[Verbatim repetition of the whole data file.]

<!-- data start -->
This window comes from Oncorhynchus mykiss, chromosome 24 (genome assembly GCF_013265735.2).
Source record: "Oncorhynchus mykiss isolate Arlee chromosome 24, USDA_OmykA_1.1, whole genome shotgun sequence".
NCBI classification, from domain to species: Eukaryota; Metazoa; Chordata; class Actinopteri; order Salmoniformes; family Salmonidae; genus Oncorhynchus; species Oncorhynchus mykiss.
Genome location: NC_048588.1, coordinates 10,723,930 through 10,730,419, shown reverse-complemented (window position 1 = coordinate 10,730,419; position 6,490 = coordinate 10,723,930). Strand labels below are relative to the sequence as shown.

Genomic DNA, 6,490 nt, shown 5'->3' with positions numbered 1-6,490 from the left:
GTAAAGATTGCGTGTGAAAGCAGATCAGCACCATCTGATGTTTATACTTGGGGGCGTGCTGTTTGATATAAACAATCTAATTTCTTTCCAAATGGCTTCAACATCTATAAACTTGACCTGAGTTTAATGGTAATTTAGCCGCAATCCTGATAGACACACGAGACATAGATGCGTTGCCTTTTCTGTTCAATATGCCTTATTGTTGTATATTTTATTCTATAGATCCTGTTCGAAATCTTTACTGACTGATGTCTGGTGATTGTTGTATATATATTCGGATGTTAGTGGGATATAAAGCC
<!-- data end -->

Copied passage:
This window comes from Oncorhynchus mykiss, chromosome 24 (genome assembly GCF_013265735.2).
Source record: "Oncorhynchus mykiss isolate Arlee chromosome 24, USDA_OmykA_1.1, whole genome shotgun sequence".
NCBI classification, from domain to species: Eukaryota; Metazoa; Chordata; class Actinopteri; order Salmoniformes; family Salmonidae; genus Oncorhynchus; species Oncorhynchus mykiss.
Genome location: NC_048588.1, coordinates 10,723,930 through 10,730,419, shown reverse-complemented (window position 1 = coordinate 10,730,419; position 6,490 = coordinate 10,723,930). Strand labels below are relative to the sequence as shown.

Genomic DNA, 6,490 nt, shown 5'->3' with positions numbered 1-6,490 from the left:
GTAAAGATTGCGTGTGAAAGCAGATCAGCACCATCTGATGTTTATACTTGGGGGCGTGCTGTTTGATATAAACAATCTAATTTCTTTCCAAATGGCTTCAACATCTATAAACTTGACCTGAGTTTAATGGTAATTTAGCCGCAATCCTGATAGACACACGAGACATAGATGCGTTGCCTTTTCTGTTCAATATGCCTTATTGTTGTATATTTTATTCTATAGATCCTGTTCGAAATCTTTACTGACTGATGTCTGGTGATTGTTGTATATATATTCGGATGTTAGTGGGATATAAAGCC